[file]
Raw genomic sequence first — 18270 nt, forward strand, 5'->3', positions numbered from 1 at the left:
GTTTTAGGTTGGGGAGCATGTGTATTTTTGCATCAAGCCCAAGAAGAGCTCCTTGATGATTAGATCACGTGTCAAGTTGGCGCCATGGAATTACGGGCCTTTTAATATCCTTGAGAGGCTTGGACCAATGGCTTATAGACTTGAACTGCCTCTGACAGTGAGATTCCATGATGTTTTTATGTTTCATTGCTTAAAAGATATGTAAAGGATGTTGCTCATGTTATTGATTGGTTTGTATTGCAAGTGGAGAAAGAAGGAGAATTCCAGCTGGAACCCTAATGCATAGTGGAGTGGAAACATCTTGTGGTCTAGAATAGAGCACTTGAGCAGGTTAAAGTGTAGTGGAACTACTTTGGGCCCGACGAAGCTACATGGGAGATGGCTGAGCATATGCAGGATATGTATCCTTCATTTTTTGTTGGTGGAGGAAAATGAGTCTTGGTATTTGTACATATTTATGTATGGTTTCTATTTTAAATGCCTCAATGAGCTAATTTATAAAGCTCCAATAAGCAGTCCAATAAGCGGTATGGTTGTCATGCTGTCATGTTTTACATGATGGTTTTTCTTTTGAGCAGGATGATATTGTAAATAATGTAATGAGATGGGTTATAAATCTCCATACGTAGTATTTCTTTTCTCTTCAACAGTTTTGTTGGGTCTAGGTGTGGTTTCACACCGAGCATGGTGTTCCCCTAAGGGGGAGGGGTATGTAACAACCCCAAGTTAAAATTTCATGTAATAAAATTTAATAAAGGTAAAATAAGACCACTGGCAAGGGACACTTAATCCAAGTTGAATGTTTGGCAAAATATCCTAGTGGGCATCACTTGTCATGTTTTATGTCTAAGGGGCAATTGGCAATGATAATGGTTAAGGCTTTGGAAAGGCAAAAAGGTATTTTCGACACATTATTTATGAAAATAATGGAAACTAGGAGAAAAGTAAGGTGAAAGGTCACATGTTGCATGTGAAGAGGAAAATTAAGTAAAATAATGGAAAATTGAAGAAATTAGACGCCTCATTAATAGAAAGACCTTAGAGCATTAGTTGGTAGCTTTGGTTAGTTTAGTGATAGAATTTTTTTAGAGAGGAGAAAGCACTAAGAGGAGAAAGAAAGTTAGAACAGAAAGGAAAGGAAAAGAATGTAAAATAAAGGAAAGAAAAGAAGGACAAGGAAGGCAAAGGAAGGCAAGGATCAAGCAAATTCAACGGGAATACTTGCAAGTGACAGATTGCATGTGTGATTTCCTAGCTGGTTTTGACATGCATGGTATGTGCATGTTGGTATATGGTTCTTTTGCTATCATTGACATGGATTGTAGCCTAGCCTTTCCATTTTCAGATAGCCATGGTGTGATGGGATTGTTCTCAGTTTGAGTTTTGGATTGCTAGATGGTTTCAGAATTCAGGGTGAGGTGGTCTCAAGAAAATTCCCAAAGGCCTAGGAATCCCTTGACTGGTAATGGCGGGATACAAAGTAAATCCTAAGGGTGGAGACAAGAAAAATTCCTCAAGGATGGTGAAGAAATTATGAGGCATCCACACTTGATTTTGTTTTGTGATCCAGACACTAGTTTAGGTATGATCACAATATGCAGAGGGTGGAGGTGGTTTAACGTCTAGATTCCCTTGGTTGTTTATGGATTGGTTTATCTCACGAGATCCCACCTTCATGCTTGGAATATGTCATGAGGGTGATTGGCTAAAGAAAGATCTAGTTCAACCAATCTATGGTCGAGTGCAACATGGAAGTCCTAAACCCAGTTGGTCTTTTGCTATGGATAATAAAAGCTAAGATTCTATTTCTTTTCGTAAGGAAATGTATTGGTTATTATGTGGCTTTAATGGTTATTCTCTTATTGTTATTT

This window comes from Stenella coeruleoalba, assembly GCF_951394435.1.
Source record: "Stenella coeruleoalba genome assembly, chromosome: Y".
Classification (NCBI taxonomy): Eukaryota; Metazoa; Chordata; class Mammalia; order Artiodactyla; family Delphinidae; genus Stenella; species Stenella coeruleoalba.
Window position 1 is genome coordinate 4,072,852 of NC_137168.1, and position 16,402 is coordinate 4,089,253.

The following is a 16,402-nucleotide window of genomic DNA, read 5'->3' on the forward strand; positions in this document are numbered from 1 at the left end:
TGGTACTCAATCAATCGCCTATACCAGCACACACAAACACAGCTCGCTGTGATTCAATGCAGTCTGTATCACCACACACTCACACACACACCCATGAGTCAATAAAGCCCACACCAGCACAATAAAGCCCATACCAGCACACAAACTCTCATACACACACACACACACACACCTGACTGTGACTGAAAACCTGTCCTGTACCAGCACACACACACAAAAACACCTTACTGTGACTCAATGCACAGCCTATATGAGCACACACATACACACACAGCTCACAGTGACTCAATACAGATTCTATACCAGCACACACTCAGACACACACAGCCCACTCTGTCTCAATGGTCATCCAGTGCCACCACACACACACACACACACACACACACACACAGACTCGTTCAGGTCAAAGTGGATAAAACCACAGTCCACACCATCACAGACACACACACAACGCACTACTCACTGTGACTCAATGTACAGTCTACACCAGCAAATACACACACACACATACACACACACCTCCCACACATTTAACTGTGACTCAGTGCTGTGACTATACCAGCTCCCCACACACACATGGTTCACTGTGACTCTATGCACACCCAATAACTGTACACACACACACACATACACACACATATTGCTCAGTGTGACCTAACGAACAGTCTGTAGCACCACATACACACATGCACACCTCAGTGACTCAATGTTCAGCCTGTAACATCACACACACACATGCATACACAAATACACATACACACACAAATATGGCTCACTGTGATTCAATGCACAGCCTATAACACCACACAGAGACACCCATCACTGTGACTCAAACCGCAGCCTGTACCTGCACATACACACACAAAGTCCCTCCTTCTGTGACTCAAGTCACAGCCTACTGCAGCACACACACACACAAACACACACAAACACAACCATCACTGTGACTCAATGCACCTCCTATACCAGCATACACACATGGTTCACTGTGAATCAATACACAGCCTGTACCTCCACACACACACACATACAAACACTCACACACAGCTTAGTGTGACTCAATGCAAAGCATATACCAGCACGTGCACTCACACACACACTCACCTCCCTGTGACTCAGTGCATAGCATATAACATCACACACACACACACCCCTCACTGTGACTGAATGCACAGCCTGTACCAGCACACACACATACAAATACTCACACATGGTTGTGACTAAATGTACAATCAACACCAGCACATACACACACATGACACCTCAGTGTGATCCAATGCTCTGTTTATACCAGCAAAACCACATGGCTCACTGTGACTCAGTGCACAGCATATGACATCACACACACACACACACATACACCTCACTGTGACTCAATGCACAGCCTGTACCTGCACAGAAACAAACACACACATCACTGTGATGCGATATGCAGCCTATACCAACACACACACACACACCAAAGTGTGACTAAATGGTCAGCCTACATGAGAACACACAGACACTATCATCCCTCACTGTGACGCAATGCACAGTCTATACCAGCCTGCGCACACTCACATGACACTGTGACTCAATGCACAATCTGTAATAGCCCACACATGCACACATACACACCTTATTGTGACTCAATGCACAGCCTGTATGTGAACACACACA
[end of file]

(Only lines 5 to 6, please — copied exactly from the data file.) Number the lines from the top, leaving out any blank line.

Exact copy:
Classification (NCBI taxonomy): Eukaryota; Metazoa; Chordata; class Mammalia; order Artiodactyla; family Delphinidae; genus Stenella; species Stenella coeruleoalba.
Window position 1 is genome coordinate 4,072,852 of NC_137168.1, and position 16,402 is coordinate 4,089,253.